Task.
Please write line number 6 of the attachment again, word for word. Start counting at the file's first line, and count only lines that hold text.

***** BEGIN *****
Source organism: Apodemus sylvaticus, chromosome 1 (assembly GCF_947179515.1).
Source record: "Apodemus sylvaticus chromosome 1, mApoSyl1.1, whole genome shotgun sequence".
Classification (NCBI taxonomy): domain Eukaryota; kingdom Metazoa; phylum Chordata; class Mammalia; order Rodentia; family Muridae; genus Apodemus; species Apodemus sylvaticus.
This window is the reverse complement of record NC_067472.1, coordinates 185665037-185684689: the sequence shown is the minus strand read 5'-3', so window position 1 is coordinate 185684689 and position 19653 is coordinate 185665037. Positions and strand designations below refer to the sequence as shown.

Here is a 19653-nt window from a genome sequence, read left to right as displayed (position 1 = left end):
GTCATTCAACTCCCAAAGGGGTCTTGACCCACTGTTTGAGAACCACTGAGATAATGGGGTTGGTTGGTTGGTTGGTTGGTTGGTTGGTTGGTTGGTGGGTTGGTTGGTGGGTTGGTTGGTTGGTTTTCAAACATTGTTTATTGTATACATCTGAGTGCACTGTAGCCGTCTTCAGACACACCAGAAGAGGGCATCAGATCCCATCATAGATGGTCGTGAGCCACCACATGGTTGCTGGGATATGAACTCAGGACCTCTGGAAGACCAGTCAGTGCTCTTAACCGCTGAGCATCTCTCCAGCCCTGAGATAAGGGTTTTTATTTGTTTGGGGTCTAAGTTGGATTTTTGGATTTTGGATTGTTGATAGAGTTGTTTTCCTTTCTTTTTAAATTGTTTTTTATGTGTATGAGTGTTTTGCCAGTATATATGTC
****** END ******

GTCATTCAACTCCCAAAGGGGTCTTGACCCACTGTTTGAGAACCACTGAGATAATGGGGTTGGTTGGTTGGTTGGTTGGTTGGTTGGTTGGTTGGTGGGTTGGTTGGTGGGTTGGTTGGTTGGTTTTCAAACATTGTTTATTGTATACATCTGAGTGCACTGTAGCCGTCTTCAGACACACCAGAAGAGGGCATCAGATCCCATCATAGATGGTCGTGAGCCACCACATGGTTGCTGGGATATGAACTCAGGACCTCTGGAAGACCAGTCAGTGCTCTTAACCGCTGAGCATCTCTCCAGCCCTGAGATAAGGGTTTTTATTTGTTTGGGGTCTAAGTTGGATTTTTGGATTTTGGATTGTTGATAGAGTTGTTTTCCTTTCTTTTTAAATTGTTTTTTATGTGTATGAGTGTTTTGCCAGTATATATGTC